Rhino Records 1997
rode in a freight elevator once with Ray Charles. It was several
years ago in San Francisco where an odd variety of artists from
Lou Rawls to Ed McMahon to George Burns to my band at the time,
The Blasters, were performing at some beer company convention.
The only other person in the elevator was Ray's road manager
who nodded his head silently as I got on. His serious, businesslike
demeanor seemed to say, "That's right kid, you're standing
next to THEE RAY CHARLES! And he doesn't care to hear or make
any small talk because he's only here to sing 'America The Beautiful,'
get paid and split. So be cool and we'll let you ride with us
and you can tell your grandkids about it when you get old."
I stood staring at Ray who was smiling and humming a melody
to himself. I tried to think of something original to say but
what could I possibly tell him that he'd never heard before?
"Ah, gee, Mister Charles, I'm your biggest fan!" or
"Brother Ray! What's shakin' baby?" I don't think
I could have told Ray about when I was 14 in 1970 and the corner
drugstore was selling cut-outs of his old ABC albums for 69
cents, and how I bought two or three of them a week until I
owned them all. No. Nobody wants to hear about their records
being in cut-out bins. Maybe I should have told him how much
I learned about American Music and songwriting from listening
to those old records and reading the writer's credits. How he
made me see that the same tough blue soul in a song written
by Percy "The Poet Laureate Of The Blues" Mayfield
could be found in one written by country singer Buck Owens or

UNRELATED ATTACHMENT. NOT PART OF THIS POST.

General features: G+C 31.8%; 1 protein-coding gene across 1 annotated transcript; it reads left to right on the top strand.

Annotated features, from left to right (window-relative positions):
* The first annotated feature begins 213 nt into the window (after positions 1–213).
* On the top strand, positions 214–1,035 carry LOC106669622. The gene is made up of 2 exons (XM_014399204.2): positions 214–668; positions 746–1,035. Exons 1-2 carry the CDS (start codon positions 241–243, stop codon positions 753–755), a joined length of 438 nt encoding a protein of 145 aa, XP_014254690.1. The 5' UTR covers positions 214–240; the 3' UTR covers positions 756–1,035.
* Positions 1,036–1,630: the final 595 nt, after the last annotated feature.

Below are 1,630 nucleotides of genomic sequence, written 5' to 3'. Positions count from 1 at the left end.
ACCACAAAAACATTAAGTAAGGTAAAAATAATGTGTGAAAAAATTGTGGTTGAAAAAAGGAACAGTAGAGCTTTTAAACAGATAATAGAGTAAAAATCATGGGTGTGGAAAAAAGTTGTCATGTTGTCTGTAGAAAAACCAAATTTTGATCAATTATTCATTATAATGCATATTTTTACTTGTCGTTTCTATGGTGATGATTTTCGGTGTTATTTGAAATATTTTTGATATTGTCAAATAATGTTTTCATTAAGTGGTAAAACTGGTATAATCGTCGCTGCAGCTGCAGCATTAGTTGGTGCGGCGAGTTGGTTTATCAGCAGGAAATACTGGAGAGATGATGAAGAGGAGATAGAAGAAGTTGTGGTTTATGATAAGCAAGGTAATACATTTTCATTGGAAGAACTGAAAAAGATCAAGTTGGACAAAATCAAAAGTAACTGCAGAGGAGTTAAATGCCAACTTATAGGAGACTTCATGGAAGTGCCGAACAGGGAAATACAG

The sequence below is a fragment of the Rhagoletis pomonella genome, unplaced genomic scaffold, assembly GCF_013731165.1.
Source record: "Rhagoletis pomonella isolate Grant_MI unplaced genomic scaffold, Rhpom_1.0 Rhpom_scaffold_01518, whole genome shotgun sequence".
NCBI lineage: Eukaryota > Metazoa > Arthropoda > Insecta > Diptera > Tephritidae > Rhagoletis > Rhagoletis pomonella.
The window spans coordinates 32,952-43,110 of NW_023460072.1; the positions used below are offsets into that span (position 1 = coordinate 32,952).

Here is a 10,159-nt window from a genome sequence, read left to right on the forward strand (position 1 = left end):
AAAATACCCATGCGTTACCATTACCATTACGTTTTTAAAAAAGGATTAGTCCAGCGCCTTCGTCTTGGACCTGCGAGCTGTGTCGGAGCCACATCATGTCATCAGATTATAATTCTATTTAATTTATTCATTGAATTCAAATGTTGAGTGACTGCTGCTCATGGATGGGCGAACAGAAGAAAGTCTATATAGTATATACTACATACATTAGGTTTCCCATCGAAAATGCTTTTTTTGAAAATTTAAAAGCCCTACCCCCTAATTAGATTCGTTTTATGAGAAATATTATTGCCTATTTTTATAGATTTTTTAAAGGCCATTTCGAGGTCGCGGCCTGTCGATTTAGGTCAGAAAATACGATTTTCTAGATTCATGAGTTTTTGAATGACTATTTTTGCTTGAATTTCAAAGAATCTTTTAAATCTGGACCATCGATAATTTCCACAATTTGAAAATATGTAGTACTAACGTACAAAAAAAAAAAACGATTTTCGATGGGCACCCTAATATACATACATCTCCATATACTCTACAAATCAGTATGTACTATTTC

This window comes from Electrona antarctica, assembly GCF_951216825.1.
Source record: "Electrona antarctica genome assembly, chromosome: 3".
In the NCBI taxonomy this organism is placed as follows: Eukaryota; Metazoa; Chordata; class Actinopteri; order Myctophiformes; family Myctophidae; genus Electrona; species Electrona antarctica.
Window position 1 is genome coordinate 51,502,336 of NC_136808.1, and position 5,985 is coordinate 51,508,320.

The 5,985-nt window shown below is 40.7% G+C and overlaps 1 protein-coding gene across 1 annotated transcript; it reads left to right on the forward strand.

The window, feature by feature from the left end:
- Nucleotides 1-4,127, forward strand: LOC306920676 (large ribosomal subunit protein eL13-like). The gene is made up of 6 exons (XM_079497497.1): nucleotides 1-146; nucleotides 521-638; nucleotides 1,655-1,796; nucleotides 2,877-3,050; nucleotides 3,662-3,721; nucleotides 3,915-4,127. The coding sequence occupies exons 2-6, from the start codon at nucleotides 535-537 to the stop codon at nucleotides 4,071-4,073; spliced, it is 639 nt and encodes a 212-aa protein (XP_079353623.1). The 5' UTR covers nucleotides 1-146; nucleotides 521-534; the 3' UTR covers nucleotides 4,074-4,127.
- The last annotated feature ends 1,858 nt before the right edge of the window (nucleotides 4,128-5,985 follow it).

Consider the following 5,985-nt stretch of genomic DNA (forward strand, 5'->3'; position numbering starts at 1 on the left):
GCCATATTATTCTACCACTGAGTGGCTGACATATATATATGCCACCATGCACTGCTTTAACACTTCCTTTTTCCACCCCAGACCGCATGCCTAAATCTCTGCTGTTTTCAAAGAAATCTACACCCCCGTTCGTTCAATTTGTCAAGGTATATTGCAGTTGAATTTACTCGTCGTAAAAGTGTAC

one by Broadway's Harold Arlen. How, more than just about anyone
else in the history of American pop music, he had bulldozed
the walls separating blues, gospel, country, jazz, r+b, Tin
Pan Alley and show tunes (What other artist could claim to have
made records with jazzers Milt Jackson and Betty Carter as well
as bluesman Guitar Slim, soul diva Aretha Franklin AND country
crooner George Jones?). And he did it without changing his unique
vocal style which was based as much in the church as it was
in the juke joint. Would he really care that I based my approach
to songwriting on his eclectic philosophy and how much solace
I got from his example when people tried to pin me down to playing
or writing in only one style?
Ray Charles really need some stranger in an elevator telling
him how much of a revolutionary he's been in a country so musically,
culturally and racially segregated? Or how his music represents
everything many of us believe America is ideally supposed to
be: open-minded, compassionate, independent, adventurous. Willing
to explore the new without discarding what was good in the old.
just kept my mouth shut and listened to Ray's humming.
I have told him about driving my family and neighbors crazy
on my student tenor sax, honking and screeching while trying
to learn his snaky alto sax intro to "(Night Time Is) The
Right Time?" Maybe he'd relate to how I sat up until sunrise
one adolescent night listening to "I Can't Stop Loving
You" over and over after my first girlfriend dumped me?
What difference would it make to him that on the day I turned
21, and I walked into a air-conditioned bar for the first time
on a miserably hot afternoon, that the first thing I did, after
buying my first legal drink was, play his version of "Ruby"
on the jukebox and make a silent toast to adulthood and to Ray
for being there to initiate me.
elevator doors opened and before I'd said a word Ray and his
road manager were out the door. I followed them out, watching
as they were immediately surrounded by smiling faces and out-stretched
hands, everyone saying things like "Mister Charles, I'm
your biggest fan" and "Brother Ray! What's shakin'
baby?" I still kick myself for not saying anything to him
but I like to think that Ray Charles knew what he means to all
of us without some kid in a freight elevator having to tell
oh, yeah, I'll definitely tell my grandkids.